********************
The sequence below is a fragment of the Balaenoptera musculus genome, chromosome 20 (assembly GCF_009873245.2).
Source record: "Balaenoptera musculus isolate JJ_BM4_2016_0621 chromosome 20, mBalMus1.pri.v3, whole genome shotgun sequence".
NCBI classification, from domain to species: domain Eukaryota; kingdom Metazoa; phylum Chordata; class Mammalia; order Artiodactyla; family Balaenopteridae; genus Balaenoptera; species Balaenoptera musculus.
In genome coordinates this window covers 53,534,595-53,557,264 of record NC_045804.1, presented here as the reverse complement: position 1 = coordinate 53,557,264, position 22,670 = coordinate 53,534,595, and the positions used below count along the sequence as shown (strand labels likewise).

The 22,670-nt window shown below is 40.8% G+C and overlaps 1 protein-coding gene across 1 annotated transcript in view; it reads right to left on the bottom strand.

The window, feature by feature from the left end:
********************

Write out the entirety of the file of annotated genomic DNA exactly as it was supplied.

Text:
The sequence below is a fragment of the Balaenoptera musculus genome, chromosome 20 (assembly GCF_009873245.2).
Source record: "Balaenoptera musculus isolate JJ_BM4_2016_0621 chromosome 20, mBalMus1.pri.v3, whole genome shotgun sequence".
NCBI classification, from domain to species: domain Eukaryota; kingdom Metazoa; phylum Chordata; class Mammalia; order Artiodactyla; family Balaenopteridae; genus Balaenoptera; species Balaenoptera musculus.
In genome coordinates this window covers 53,534,595-53,557,264 of record NC_045804.1, presented here as the reverse complement: position 1 = coordinate 53,557,264, position 22,670 = coordinate 53,534,595, and the positions used below count along the sequence as shown (strand labels likewise).

The 22,670-nt window shown below is 40.8% G+C and overlaps 1 protein-coding gene across 1 annotated transcript in view; it reads right to left on the bottom strand.

The window, feature by feature from the left end: